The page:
It’s amazing when you reflect on how far things have come since Denver played host to UFC 1 way back in 1993.
The Ultimate Fighting Championship is under new ownership and that likely means even more growth and exposure for America’s premier MMA promotion.
Earlier this week it was confirmed that the UFC has been sold in a deal valued north of $4 billion. Acquirer WME-IMG, a huge events and media conglomerate, will seek to take the extreme combat league to the next level of the sports and entertainment universe.
But did you know the Ultimate Fighting Championship was actually born in Denver?
The Teeth Go Flying
For the crowd inside the old McNichols Sports Arena back in November of 1993, it would have been almost impossible to imagine all of the UFC’s current success.
During the early days of UFC, the focus was on figuring out which was the best fighting style. Wrestlers would face karate experts and boxers in the days before more complete styles of mixed-martial arts were developed.
The UFC’s first pay-per-view got off to a crazy start when Dutch fighter Gerard Gordeau literally kicked the teeth out of sumo wrestler Teila Tuli’s mouth.
At the end of eight bouts, Royce Gracie forced Gordeau into submission in the main event.
The city of Denver has played host to five nationally televised UFC pay-per-view events, but UFC 1 was certainly the most historically significant.
Taking the Next Step Forward
In a smaller venue this time, but with 3x as many people watching on live pay-per-view, UFC: No Way Out delivered for fans.
For the first and only time in UFC history, UFC 2 featured a 16-man tournament with no weight classes or time limits.
Writing in the New York Times, Richard Sandomir expressed the kind of outrage that was common at the time: “You get the sense that when you dip into promoting this sort of promise-of-blood sport, you’re traveling along a different wavelength in a bizarro world, one that is merely a high-tech version of past brutalities.”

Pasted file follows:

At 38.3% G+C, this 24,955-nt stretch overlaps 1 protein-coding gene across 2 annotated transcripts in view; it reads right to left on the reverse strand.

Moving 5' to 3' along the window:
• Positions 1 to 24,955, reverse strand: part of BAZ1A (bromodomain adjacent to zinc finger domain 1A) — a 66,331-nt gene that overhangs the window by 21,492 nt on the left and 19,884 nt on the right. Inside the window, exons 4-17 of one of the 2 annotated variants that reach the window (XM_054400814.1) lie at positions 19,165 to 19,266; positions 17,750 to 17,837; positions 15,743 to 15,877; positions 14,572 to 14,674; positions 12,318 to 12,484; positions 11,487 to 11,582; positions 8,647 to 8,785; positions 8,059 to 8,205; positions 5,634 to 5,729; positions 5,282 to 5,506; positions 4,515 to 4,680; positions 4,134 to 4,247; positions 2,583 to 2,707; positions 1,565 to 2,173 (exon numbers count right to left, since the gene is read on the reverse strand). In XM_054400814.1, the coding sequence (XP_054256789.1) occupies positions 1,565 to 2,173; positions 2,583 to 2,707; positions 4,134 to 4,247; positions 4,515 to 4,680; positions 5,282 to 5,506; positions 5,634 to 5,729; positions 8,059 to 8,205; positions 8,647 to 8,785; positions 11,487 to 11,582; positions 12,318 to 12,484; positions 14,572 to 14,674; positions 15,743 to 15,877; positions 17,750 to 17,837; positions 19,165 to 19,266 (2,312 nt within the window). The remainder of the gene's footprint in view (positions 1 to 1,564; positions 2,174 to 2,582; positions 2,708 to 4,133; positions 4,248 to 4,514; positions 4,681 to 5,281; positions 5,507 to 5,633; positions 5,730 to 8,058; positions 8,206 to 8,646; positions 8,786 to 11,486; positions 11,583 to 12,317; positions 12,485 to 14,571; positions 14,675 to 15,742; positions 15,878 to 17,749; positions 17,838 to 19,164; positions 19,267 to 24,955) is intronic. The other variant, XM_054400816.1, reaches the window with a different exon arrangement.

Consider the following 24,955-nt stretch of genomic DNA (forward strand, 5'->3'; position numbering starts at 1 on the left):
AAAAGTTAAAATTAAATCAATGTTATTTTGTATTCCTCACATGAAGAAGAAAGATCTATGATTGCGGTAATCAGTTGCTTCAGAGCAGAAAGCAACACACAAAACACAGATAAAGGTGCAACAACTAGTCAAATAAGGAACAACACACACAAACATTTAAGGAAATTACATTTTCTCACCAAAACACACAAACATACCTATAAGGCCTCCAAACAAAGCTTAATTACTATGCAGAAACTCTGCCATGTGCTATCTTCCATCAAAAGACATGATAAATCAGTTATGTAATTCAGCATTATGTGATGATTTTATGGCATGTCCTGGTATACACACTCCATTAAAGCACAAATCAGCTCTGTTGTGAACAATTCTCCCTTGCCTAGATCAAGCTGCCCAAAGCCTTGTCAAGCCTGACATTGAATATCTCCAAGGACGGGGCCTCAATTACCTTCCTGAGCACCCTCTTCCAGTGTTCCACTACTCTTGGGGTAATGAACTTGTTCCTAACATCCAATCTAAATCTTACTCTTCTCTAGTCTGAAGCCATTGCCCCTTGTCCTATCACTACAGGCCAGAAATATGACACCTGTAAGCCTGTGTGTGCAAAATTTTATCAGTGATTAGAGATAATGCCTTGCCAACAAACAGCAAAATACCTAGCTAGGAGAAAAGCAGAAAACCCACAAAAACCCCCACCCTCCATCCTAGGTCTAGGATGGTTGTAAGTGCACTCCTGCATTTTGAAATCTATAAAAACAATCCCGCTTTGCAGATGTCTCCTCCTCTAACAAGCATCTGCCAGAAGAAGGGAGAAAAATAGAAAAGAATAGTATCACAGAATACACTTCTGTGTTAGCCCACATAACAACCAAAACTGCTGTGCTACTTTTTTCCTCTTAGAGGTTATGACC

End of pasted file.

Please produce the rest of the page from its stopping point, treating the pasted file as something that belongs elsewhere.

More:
Sandomir’s piece also took a jab at Colorado: “The pit is in Denver, situated in the only state lacking a boxing commission, making it the only place in the country able to stage such an event.”
We’ll come back to him later.
Ghost of Christmas Future
Just before Christmas in 1995, the UFC returned to Denver for an event that would — in some ways — preview the future of the league.
The UFC collected many of their best fighters for an all-star event deemed The Ultimate Ultimate, deviating from the numbering convention used up to that point.
This time there were judges and some time limits, though six of the night’s nine fights ended by submission. The main event was a battle of two heavyweights, and in the end Dan Severn defeated Oleg Taktarov by unanimous decision.
Following The Ultimate Ultimate, It would be more than a decade before the UFC would return to Colorado for another big live TV event…
We are Living in a New World
The UFC next returned to Colorado for a Fight Night event that aired on Spike TV back in 2008.
Since then, they’ve held several more high-profile events, including two massive live pay-per-view battles from the Pepsi Center in Denver — UFC 135 and UFC 150.
Combat sports are now dominating mainstream media and the UFC is leading the way. Last weekend’s UFC 200 event featured a card stacked with superstars and it generated hundreds of millions in global revenue.
Combat sports are now dominating mainstream media and the UFC is leading the way.
UFC 200 was also the first ever pay-per-view event of any kind to be streamed in 4K, a serious technological achievement. The evening’s action was spread over several networks and helped to boost Fox Sports 2 to channel’s highest ratings ever.
Beyond high profile pay-per-view events, the UFC has grown into a multi-tentacled media powerhouse that produces some of the highest rated content on cable television and boasts countless partnerships with major brands.
The Ultimate Fighter, a successful reality series built around developing new talent, is currently airing in its 23rd season and has been widely credited with helping the sport of mixed martial arts break into mainstream America’s living rooms.
The modern day UFC also operates a digital streaming service called Fight Pass, which is like the Netflix of combat sports. Fans pay $9.99 per month for access to a library of content, much of which is acquired from other fight promotions.
It’s a wildly lucrative business model.
Oh, and what about the New York Times reporter we mentioned earlier? The one who suggested MMA was part of the decline of Western Civilization.
He now covers it as alongside other sports leagues like the NBA and NFL.